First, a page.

So this looks like a game where the irresistible force, Marquette's super efficient offense, led by Hayward's and McNeal's twos, James' steals, and Cubillan's steady hand and effective outside shooting, meet the immovable object of UW's defense. Then you throw in other factors, that MU's D has been better than UW's O, and that MU played Duke far tougher than UW, but that game was on a neutral floor, and this game is in Madison, where UW's been very successful both this season and generally under Bo, that UW looks like the deeper team, but MU has more backcourt depth. It all comes out to a bit of a wash. Plus, it's a little early in the season for team stats to tell us all that much.
Looking at individual match-ups, things actually look decent for UW. In the backcourt, Hughes bothered the Warriors' backcourt trio last year with his physical D, and will likely do so again. If he can play under control (against McNeal probably) and avoid turnovers while being smartly aggressive, it'd be a solid boost. Then I think Hughes will be able to take his man to the rack, dish a few passes and draw some fouls. UW could then do it's whole "get the other team's key players in foul trouble" thing. Flowers and James will likely match-up, and the key thing there is for Michael to be smart with the ball and avoid foul trouble. He's been turning it over at an alarmingly high rate so far this season, perhaps out of a desire to do a little too much on the offensive end. James is also caging a lot of steals, and will look to drive on Michael. UW is not thick with legitimate guards right now (I count only three), and will need Michael to play lots of good minutes. The Hoft will probably guard Wes, and I'd call that one a bit of a draw, though Joe's having a better year so far and is far more careful with the ball. Both are solid defenders who are not super aggressive offensively. Joe will have to, as per usual, bide his time and be smart on the offensive end.
The guys I'm really worried about are the relative unknowns-- Hayward and Cubillan. I have little memory of this Hayward character for Marquette, and his shooting from close range is impressive. Landry will probably draw him, and while he's going to have to play a solid defensive game, UW's bigs must look to help out. I don't know who'll match-up on Cubillan and I'm worried he's going to get lost in the three-guard shuffle, and get open to nail timely threes.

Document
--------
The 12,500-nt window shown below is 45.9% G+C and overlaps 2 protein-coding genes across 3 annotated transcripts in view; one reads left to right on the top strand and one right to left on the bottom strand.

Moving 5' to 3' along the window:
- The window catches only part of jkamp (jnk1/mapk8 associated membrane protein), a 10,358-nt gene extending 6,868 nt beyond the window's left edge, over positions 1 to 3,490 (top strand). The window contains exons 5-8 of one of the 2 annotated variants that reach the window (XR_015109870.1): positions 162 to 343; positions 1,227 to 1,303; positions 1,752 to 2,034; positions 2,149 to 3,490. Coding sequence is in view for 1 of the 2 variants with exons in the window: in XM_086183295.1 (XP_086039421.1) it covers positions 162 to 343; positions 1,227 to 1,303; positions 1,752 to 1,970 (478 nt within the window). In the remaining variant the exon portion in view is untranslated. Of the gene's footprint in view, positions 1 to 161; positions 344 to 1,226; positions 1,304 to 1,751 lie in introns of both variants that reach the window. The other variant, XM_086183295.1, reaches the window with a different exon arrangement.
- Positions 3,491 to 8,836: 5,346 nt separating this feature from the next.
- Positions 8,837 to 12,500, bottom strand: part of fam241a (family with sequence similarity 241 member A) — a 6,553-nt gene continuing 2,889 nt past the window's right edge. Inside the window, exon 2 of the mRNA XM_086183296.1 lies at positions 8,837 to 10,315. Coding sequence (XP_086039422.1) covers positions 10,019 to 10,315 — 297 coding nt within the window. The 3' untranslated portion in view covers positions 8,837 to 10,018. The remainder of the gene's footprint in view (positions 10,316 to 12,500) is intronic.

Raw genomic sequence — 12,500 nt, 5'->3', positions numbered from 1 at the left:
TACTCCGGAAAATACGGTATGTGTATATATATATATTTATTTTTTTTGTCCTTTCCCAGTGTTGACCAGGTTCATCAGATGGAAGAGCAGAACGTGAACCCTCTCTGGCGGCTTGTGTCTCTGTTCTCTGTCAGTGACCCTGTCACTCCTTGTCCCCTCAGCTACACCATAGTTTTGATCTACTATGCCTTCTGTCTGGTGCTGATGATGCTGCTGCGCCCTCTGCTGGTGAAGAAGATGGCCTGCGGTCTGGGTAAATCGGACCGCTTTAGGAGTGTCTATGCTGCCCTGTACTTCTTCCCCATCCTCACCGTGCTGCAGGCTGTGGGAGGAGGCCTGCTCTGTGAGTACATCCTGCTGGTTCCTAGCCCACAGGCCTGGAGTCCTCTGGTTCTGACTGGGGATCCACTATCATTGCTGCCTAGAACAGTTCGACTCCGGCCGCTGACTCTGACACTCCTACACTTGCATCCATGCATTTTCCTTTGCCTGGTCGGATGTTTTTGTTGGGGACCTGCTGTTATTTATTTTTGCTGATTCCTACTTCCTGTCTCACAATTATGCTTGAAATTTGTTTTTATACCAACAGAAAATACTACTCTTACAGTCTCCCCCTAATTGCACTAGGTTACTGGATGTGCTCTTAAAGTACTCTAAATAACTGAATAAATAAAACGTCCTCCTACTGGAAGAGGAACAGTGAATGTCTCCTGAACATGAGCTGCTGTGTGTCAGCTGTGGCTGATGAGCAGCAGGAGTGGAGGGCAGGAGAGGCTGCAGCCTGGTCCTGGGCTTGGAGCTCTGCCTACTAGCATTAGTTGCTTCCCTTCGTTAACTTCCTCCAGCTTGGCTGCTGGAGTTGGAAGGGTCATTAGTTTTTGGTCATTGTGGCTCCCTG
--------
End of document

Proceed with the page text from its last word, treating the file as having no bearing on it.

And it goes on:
Fitzgerald and Barro and Burke will probably rotate around in the frontcourt. Barro will probably defend Butch pretty well, but he fouls a lot too and the game is in Madison. Fitzgerald plays decent position defense and can hit open jumpers. Him getting matched-up on Butch is a bit of a worry for the Badgers' defensively, as I can see MU looking to set him up outside, and Butch and/or Stiemsma (who likes to camp out in the lane defensively) having trouble getting there. But Butch should be able to post him up on the other end (though his bunny missing habit is very worrying).
While the catalyst for MU may be Cubillan and Hayward, the X-factors for UW are Leuer and Bohannon. After not playing a lick agianst Georgia, Leuer played nearly a whole half against Duke, and 17 minutes against Wofford, being productive offensively in both outings. Hopefully, his floor time will continue to increase. MU has no one on their roster who's size and skill set comes close to Leuer's, and I think he'll pose a match-up problem for them. He could take Barro outside, drive by Fitzgerald, or post up Wes or Hayward.
Bohannon, on the other hand, didn't play against Marquette last season, as Bo went with the more athletic Hughes. I doubt that'll happen this year, as Kam is gone and Marquette essentially starts four guards. In the past few games, Bohannon looks to be more confident offensively, taking jumpers when they're there, and has been driving for some nice midrange shots floaters. (I bet he nailed a ton of those in high school with guys pressing him on the perimeter.) J-Bo isn't a phenomenal athlete, but he has a great touch from all over the court. If he could surprise the Gold with some offense, and not be a liability on defense, it'd be a huge boost for Wisconsin.
So, I think it'll be an interesting game, a contrast in personnel and styles. There are a lot of questions to answer: Will UW match MU's small ball line-up or will they try to exploit their size advantage? Can UW's excellent D bottle up MU's terrific offense? (Duke couldn't do it, by the way.) Did the various Duke games reveal anything about either team? Do their various rankings (UW is 23rd and 29th, while MU is 15th and 11th) mean anything? Which players will step up on each team? How much is the Kohl Center homecourt advantage worth? (As a UW fan, I hope it's a lot.) This looks like a tough, dramatic game that will go down to the wire.